5.7 Billion Reasons Hospital Third-Quarter Profits Look Good
As more Americans are covered by insurance under the Affordable Care Act, both the number and amount of unpaid medical bills are dropping. This is a trend investors can expect to see benefit hospital operators' third-quarter earnings, which will begin to be reported next month.
The Obama administration issued a report (link opens a PDF) last week on the impact of insurance expansion on so-called "uncompensated care," which is essentially costs hospitals incur when patients are uninsured and can't pay all or some of their medical bills. For just this year, uncompensated care costs are expected to be "$5.7 billion lower in 2014 than they otherwise would have been," according to the Office of the Assistant Secretary for Planning and Evaluation, or ASPE, of the U.S. Department of Health and Human Services. "This represents a 16 percent reduction from baseline uncompensated care spending."
This news is good for hospital companies like Tenet Healthcare Corp. , HCA Holdings Community Heath Systems , Lifepoint Hospitals and Universal Health Services , which all have for years now seen expenses rise, particularly in the costly emergency room, where most uninsured Americans come for care. In recent years, uncompensated care costs have risen to historic levels as more people fell into the ranks of the uninsured as the economy worsened.
"Though hospitals are not the only providers of uncompensated care, on a cost basis they provide the majority of such care," the ASPE office of health policy report said. Hospitals incur 60% of uncompensated care costs while the remaining 40% are incurred by "publicly supported community providers and office-based physicians."
When hospital operators report their third-quarter earnings in October and November, investors might see the spread widening between revenue and expenses in the form of higher earnings. In the ASPE report, major for-profit chains were key to the analysis, with the decline in uncompensated care costs continuing to fall as Americans gained health coverage, particularly those who gained Medicaid coverage for poor Americans.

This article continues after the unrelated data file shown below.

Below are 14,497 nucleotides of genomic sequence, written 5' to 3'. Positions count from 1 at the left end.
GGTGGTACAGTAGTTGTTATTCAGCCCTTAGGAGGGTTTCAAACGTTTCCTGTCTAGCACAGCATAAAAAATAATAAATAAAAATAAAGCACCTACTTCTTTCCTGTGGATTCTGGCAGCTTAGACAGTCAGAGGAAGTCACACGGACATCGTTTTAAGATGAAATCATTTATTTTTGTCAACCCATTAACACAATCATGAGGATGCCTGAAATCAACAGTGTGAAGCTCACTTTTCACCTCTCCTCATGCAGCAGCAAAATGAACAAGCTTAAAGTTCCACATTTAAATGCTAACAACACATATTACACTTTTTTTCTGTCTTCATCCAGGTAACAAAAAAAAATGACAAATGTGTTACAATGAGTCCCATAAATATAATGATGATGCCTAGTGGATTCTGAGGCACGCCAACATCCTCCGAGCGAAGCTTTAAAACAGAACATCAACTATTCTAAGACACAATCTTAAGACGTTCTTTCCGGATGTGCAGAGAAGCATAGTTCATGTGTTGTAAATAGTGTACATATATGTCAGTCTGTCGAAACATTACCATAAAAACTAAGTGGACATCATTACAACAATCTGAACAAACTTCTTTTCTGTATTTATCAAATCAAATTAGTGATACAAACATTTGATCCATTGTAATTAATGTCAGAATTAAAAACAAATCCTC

Tenet, for example, saw its percentage in the volume of uninsured admissions fall 5% from the first quarter of 2013 to the first quarter of 2014. Watch for this to continue to fall, because the signup for Medicaid is ongoing and not limited to an open enrollment period.
A wild card going forward for hospital operators will be whether the remaining two dozen or so states yet to go along with the health law's Medicaid expansion do so. Uncompensated care remains a problem, particularly in states that didn't expand Medicaid.
The federal government, which has historically picked up about half of the cost of Medicaid and left the balance for states, picks up the entire tab through 2016 under the expansion. States, over time, pick up some costs starting in 2017; but even by 2020, the federal government is paying for 90% of the costs of Medicaid expansion.
At least one hospital lobby said its member hospitals, which tend to be located in inner cities and rural areas and are operated by local governments, are bracing for continued high uncompensated care costs.
"Even in states that have expanded Medicaid, our members continue to face the burden of Medicaid payment rates that fall well short of the true cost of care," said Dr. Bruce Siegel, president and chief executive officer of America's Essential Hospitals. "Similarly, coverage expansion through the health insurance marketplace only goes so far toward easing the strain of uncompensated care: Even with ACA premium subsidies, the cost of insurance may remain out of reach for many people of limited financial means."
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The article 5.7 Billion Reasons Hospital Third-Quarter Profits Look Good originally appeared on Fool.com.Bruce Japsen has no position in any stocks mentioned. The Motley Fool has no position in any of the stocks mentioned. Try any of our Foolish newsletter services free for 30 days. We Fools may not all hold the same opinions, but we all believe that considering a diverse range of insights makes us better investors. The Motley Fool has a disclosure policy.
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